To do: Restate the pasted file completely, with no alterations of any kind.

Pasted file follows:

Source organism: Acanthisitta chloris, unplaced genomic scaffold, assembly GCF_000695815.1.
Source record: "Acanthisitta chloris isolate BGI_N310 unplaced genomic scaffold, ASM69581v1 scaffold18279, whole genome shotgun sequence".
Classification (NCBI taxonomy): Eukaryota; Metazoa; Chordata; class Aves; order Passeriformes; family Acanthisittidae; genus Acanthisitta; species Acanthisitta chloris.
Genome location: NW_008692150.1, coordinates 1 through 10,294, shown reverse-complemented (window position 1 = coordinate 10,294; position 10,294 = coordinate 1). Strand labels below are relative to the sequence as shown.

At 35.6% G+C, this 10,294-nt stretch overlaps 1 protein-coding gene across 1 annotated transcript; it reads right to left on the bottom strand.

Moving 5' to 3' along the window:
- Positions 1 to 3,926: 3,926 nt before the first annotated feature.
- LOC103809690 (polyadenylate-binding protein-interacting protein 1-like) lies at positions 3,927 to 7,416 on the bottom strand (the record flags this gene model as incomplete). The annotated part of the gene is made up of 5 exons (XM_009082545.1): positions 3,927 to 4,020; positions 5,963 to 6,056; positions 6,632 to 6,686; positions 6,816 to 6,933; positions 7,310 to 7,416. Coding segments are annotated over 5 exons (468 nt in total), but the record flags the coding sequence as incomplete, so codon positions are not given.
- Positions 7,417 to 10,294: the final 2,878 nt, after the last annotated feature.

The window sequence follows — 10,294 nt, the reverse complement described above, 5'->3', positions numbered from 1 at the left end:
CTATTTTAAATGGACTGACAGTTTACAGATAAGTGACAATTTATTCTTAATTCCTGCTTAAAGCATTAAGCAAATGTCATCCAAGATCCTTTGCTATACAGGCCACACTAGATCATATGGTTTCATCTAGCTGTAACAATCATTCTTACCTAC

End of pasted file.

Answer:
Source organism: Acanthisitta chloris, unplaced genomic scaffold, assembly GCF_000695815.1.
Source record: "Acanthisitta chloris isolate BGI_N310 unplaced genomic scaffold, ASM69581v1 scaffold18279, whole genome shotgun sequence".
Classification (NCBI taxonomy): Eukaryota; Metazoa; Chordata; class Aves; order Passeriformes; family Acanthisittidae; genus Acanthisitta; species Acanthisitta chloris.
Genome location: NW_008692150.1, coordinates 1 through 10,294, shown reverse-complemented (window position 1 = coordinate 10,294; position 10,294 = coordinate 1). Strand labels below are relative to the sequence as shown.

At 35.6% G+C, this 10,294-nt stretch overlaps 1 protein-coding gene across 1 annotated transcript; it reads right to left on the bottom strand.

Moving 5' to 3' along the window:
- Positions 1 to 3,926: 3,926 nt before the first annotated feature.
- LOC103809690 (polyadenylate-binding protein-interacting protein 1-like) lies at positions 3,927 to 7,416 on the bottom strand (the record flags this gene model as incomplete). The annotated part of the gene is made up of 5 exons (XM_009082545.1): positions 3,927 to 4,020; positions 5,963 to 6,056; positions 6,632 to 6,686; positions 6,816 to 6,933; positions 7,310 to 7,416. Coding segments are annotated over 5 exons (468 nt in total), but the record flags the coding sequence as incomplete, so codon positions are not given.
- Positions 7,417 to 10,294: the final 2,878 nt, after the last annotated feature.

The window sequence follows — 10,294 nt, the reverse complement described above, 5'->3', positions numbered from 1 at the left end:
CTATTTTAAATGGACTGACAGTTTACAGATAAGTGACAATTTATTCTTAATTCCTGCTTAAAGCATTAAGCAAATGTCATCCAAGATCCTTTGCTATACAGGCCACACTAGATCATATGGTTTCATCTAGCTGTAACAATCATTCTTACCTAC